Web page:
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David Malet, visiting associate professor of international affairs at George Washington University, will speak on “New Terrorism and Emerging Homeland Security Challenges” at 2:30 p.m. on Tuesday, January 30, in room 134 of the HUB-Robeson Center on Penn State’s University Park campus. The event is free and open to the public, however, advanced registration via the form below is requested.

The U.S. homeland security sector is constantly evolving but has largely been driven by responses to “new terrorism,” mass casualty plots by small cells or lone attackers who are not easily observable or deterrable. The 2001 incidents of 9/11 and the domestic anthrax attacks shaped the conventional wisdom about homeland security provisions, but new developments and lessons learned require revisiting assumptions about effective policy. Malet will present original data about two current homeland security challenges—the threat of attacks by returning foreign fighters and public perception of emergency management of biological attacks and water supply contamination—and assess the implications for responses to the latest threats.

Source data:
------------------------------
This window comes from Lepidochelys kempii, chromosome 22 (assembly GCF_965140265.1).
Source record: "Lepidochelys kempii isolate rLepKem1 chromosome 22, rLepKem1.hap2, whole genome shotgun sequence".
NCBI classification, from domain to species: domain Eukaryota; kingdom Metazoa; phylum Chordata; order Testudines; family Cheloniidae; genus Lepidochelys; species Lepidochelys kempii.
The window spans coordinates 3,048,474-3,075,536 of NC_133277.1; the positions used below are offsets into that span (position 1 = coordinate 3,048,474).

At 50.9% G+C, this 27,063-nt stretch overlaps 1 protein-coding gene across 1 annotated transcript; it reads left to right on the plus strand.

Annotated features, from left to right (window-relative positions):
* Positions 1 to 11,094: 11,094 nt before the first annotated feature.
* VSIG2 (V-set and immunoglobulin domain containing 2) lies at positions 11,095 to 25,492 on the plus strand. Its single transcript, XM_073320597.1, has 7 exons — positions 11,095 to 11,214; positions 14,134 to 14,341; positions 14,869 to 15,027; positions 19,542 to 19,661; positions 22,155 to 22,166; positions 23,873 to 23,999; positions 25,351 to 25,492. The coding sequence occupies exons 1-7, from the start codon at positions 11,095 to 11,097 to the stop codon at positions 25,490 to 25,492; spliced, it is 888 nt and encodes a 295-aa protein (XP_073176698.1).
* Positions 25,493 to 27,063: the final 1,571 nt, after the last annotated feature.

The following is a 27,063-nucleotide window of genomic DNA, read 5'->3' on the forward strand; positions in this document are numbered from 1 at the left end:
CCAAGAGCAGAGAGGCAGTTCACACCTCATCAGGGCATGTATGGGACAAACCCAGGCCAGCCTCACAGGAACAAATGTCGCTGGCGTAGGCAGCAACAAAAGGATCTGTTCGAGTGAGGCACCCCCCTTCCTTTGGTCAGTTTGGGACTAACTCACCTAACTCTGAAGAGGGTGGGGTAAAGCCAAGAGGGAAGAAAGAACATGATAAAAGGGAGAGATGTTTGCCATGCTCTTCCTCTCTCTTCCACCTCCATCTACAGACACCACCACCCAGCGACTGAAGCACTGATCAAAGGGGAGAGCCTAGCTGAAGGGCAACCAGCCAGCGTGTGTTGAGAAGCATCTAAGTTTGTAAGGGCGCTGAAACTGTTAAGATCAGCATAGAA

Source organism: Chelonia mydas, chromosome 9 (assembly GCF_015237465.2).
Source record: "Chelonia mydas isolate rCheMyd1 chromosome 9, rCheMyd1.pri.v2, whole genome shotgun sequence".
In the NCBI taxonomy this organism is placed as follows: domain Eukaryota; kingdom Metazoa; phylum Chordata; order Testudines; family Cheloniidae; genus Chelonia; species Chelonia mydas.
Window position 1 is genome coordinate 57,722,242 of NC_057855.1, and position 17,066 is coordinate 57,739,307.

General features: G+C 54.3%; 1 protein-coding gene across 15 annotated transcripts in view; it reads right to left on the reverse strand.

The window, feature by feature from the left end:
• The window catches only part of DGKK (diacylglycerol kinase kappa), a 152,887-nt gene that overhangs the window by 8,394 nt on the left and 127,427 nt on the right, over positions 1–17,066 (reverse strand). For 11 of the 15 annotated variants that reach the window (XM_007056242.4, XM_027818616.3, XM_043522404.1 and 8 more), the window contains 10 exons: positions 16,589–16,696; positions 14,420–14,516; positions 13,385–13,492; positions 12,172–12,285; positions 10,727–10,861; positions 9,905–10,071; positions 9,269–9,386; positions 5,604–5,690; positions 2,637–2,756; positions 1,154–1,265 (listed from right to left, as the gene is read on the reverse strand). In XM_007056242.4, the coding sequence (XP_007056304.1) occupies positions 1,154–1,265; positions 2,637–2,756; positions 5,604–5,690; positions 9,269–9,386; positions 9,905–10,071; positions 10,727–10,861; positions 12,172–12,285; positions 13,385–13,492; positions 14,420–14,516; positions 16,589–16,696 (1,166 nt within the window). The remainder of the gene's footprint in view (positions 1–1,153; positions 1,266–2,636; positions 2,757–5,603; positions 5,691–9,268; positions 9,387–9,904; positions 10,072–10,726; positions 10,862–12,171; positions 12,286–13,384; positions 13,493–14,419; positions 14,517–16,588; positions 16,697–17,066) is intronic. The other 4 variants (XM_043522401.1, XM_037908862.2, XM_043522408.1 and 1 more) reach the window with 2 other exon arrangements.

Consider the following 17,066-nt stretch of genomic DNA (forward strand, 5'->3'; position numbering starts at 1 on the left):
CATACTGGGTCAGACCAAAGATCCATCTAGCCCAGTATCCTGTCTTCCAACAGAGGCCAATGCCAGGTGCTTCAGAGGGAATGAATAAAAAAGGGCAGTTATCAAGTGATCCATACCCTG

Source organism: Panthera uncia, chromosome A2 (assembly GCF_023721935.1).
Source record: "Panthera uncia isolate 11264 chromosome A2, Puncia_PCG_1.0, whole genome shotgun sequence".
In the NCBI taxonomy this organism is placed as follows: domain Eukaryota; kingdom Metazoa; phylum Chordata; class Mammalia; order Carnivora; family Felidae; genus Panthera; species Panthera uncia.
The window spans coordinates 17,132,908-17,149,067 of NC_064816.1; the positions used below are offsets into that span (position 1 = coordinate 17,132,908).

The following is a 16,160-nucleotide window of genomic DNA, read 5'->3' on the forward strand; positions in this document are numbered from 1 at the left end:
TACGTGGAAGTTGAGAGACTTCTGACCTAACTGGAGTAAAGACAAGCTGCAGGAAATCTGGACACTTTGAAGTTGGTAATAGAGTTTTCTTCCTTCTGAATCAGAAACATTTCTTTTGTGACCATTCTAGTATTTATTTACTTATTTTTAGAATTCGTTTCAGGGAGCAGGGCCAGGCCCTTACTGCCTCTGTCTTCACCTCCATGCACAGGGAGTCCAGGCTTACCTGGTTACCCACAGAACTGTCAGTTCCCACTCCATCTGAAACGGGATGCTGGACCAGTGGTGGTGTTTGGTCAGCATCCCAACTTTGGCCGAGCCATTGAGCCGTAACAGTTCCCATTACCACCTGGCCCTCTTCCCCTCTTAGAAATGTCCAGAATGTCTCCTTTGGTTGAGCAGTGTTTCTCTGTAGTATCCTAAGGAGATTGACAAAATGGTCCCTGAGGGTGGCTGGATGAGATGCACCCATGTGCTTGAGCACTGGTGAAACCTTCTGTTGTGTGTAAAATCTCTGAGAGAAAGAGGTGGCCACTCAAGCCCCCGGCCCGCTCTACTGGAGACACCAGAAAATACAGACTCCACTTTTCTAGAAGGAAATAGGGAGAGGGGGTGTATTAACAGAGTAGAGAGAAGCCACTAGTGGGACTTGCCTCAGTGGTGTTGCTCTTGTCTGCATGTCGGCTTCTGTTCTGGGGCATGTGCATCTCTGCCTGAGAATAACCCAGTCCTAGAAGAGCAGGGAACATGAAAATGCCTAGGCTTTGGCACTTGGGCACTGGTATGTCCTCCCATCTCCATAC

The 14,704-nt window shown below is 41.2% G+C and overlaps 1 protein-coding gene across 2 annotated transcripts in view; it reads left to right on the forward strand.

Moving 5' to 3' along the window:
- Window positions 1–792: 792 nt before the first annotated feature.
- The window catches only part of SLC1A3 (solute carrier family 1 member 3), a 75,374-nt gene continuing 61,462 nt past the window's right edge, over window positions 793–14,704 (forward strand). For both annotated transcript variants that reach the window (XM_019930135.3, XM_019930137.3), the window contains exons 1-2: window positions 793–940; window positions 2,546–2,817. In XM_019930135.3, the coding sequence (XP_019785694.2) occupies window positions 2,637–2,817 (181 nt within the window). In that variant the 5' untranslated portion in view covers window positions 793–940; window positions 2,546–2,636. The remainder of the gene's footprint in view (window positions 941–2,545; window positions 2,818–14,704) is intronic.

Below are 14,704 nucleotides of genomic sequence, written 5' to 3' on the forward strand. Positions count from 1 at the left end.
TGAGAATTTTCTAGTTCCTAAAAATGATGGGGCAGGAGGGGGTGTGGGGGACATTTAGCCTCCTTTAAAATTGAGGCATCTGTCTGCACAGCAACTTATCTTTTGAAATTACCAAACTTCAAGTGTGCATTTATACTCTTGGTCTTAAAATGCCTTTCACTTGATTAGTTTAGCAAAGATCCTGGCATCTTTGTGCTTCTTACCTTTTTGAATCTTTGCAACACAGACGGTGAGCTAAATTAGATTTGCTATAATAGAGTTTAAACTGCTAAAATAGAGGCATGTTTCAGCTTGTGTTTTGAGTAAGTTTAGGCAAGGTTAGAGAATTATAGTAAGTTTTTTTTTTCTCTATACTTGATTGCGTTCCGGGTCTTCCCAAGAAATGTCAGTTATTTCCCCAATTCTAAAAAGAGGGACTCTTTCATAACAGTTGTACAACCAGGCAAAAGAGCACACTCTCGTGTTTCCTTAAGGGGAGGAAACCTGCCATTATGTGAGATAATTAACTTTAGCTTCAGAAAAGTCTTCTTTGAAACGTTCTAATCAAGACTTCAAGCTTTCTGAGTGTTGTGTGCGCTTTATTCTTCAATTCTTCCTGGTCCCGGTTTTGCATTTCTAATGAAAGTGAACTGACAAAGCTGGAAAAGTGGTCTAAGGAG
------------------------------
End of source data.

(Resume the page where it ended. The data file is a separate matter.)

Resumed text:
About David Malet

Malet is a visiting associate professor of international affairs and director of the Security Policy Studies Program at the Elliott School of International Affairs at George Washington University.

He served as a defense and foreign policy aide to U.S. Senate Majority Leader Tom Daschle from 2000 to 2003. He previously worked or interned for organizations including the National Democratic Institute for International Affairs, U.S. Senator John Kerry, and the attorney general of New South Wales, Australia.

Prior to joining the Elliott School he served as director of the Center for the Study of Homeland Security at Colorado State University and as associate director of the School of Government at the University of Melbourne.

He received his Ph.D. from the Department of Political Science at the George Washington University. He is the author of Foreign Fighters: Transnational Identity in Civil Conflict (Oxford University Press, 2013) and Biotechnology and International Security (Rowman & Littlefield, 2016).